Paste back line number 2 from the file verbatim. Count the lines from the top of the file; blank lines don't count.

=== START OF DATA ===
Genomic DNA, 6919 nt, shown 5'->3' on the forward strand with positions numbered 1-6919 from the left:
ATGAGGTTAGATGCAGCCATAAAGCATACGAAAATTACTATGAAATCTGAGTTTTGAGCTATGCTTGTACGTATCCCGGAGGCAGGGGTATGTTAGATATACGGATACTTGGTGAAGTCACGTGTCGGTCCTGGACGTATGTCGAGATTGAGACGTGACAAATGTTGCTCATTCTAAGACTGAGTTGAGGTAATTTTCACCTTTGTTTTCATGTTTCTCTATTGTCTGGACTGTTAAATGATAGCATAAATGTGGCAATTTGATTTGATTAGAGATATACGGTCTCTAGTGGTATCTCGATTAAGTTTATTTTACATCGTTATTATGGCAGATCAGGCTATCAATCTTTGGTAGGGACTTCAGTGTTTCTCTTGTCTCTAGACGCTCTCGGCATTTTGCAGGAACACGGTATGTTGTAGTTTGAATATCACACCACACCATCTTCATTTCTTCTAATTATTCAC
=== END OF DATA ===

ATGAGGTTAGATGCAGCCATAAAGCATACGAAAATTACTATGAAATCTGAGTTTTGAGCTATGCTTGTACGTATCCCGGAGGCAGGGGTATGTTAGATATACGGATACTTGGTGAAGTCACGTGTCGGTCCTGGACGTATGTCGAGATTGAGACGTGACAAATGTTGCTCATTCTAAGACTGAGTTGAGGTAATTTTCACCTTTGTTTTCATGTTTCTCTATTGTCTGGACTGTTAAATGATAGCATAAATGTGGCAATTTGATTTGATTAGAGATATACGGTCTCTAGTGGTATCTCGATTAAGTTTATTTTACATCGTTATTATGGCAGATCAGGCTATCAATCTTTGGTAGGGACTTCAGTGTTTCTCTTGTCTCTAGACGCTCTCGGCATTTTGCAGGAACACGGTATGTTGTAGTTTGAATATCACACCACACCATCTTCATTTCTTCTAATTATTCAC